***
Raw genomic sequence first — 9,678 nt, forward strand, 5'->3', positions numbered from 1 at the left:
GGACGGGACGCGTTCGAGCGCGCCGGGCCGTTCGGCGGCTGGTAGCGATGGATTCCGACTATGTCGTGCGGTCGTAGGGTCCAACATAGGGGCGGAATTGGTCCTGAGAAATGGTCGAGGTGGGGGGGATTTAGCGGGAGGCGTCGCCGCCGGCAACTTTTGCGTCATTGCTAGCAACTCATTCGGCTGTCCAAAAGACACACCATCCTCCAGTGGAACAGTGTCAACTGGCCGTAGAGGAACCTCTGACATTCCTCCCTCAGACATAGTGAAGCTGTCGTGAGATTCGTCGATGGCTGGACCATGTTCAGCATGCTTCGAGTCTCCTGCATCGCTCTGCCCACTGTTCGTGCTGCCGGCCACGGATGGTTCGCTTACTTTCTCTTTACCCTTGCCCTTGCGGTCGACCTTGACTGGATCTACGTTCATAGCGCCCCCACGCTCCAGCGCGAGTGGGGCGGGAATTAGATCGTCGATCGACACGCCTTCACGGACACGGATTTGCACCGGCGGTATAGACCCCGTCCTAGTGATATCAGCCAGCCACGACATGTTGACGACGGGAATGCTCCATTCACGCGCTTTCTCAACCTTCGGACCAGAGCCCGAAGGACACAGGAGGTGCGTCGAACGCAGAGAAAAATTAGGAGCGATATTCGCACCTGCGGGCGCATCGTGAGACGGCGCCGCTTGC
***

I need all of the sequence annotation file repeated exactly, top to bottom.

Raw genomic sequence first — 9,678 nt, forward strand, 5'->3', positions numbered from 1 at the left:
GGACGGGACGCGTTCGAGCGCGCCGGGCCGTTCGGCGGCTGGTAGCGATGGATTCCGACTATGTCGTGCGGTCGTAGGGTCCAACATAGGGGCGGAATTGGTCCTGAGAAATGGTCGAGGTGGGGGGGATTTAGCGGGAGGCGTCGCCGCCGGCAACTTTTGCGTCATTGCTAGCAACTCATTCGGCTGTCCAAAAGACACACCATCCTCCAGTGGAACAGTGTCAACTGGCCGTAGAGGAACCTCTGACATTCCTCCCTCAGACATAGTGAAGCTGTCGTGAGATTCGTCGATGGCTGGACCATGTTCAGCATGCTTCGAGTCTCCTGCATCGCTCTGCCCACTGTTCGTGCTGCCGGCCACGGATGGTTCGCTTACTTTCTCTTTACCCTTGCCCTTGCGGTCGACCTTGACTGGATCTACGTTCATAGCGCCCCCACGCTCCAGCGCGAGTGGGGCGGGAATTAGATCGTCGATCGACACGCCTTCACGGACACGGATTTGCACCGGCGGTATAGACCCCGTCCTAGTGATATCAGCCAGCCACGACATGTTGACGACGGGAATGCTCCATTCACGCGCTTTCTCAACCTTCGGACCAGAGCCCGAAGGACACAGGAGGTGCGTCGAACGCAGAGAAAAATTAGGAGCGATATTCGCACCTGCGGGCGCATCGTGAGACGGCGCCGCTTGC